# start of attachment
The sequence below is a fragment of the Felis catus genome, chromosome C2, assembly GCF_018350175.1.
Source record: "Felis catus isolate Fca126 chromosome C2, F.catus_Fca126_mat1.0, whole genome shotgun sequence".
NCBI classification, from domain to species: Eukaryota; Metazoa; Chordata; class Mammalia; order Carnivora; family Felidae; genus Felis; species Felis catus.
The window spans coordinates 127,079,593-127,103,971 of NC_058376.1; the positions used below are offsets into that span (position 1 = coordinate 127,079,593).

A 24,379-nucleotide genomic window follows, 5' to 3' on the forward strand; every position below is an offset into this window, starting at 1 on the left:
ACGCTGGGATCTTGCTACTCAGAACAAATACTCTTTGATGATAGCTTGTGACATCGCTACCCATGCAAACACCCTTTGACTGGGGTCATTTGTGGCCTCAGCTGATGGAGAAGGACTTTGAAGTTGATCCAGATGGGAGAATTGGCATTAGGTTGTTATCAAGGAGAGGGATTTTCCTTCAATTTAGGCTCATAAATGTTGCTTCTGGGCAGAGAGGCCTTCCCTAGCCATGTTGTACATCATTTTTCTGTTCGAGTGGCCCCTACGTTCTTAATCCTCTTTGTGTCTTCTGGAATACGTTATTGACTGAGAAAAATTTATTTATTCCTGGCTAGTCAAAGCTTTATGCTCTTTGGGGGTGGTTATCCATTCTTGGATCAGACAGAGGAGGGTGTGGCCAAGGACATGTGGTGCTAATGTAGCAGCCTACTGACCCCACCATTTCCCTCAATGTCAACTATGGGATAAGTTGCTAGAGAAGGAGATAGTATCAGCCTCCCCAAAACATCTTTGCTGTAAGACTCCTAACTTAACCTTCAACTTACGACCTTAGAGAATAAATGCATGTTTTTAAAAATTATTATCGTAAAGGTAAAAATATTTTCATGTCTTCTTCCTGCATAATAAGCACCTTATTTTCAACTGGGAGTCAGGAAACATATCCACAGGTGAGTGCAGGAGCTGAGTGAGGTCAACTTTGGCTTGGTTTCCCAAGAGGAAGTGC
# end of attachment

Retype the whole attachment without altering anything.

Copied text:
The sequence below is a fragment of the Felis catus genome, chromosome C2, assembly GCF_018350175.1.
Source record: "Felis catus isolate Fca126 chromosome C2, F.catus_Fca126_mat1.0, whole genome shotgun sequence".
NCBI classification, from domain to species: Eukaryota; Metazoa; Chordata; class Mammalia; order Carnivora; family Felidae; genus Felis; species Felis catus.
The window spans coordinates 127,079,593-127,103,971 of NC_058376.1; the positions used below are offsets into that span (position 1 = coordinate 127,079,593).

A 24,379-nucleotide genomic window follows, 5' to 3' on the forward strand; every position below is an offset into this window, starting at 1 on the left:
ACGCTGGGATCTTGCTACTCAGAACAAATACTCTTTGATGATAGCTTGTGACATCGCTACCCATGCAAACACCCTTTGACTGGGGTCATTTGTGGCCTCAGCTGATGGAGAAGGACTTTGAAGTTGATCCAGATGGGAGAATTGGCATTAGGTTGTTATCAAGGAGAGGGATTTTCCTTCAATTTAGGCTCATAAATGTTGCTTCTGGGCAGAGAGGCCTTCCCTAGCCATGTTGTACATCATTTTTCTGTTCGAGTGGCCCCTACGTTCTTAATCCTCTTTGTGTCTTCTGGAATACGTTATTGACTGAGAAAAATTTATTTATTCCTGGCTAGTCAAAGCTTTATGCTCTTTGGGGGTGGTTATCCATTCTTGGATCAGACAGAGGAGGGTGTGGCCAAGGACATGTGGTGCTAATGTAGCAGCCTACTGACCCCACCATTTCCCTCAATGTCAACTATGGGATAAGTTGCTAGAGAAGGAGATAGTATCAGCCTCCCCAAAACATCTTTGCTGTAAGACTCCTAACTTAACCTTCAACTTACGACCTTAGAGAATAAATGCATGTTTTTAAAAATTATTATCGTAAAGGTAAAAATATTTTCATGTCTTCTTCCTGCATAATAAGCACCTTATTTTCAACTGGGAGTCAGGAAACATATCCACAGGTGAGTGCAGGAGCTGAGTGAGGTCAACTTTGGCTTGGTTTCCCAAGAGGAAGTGC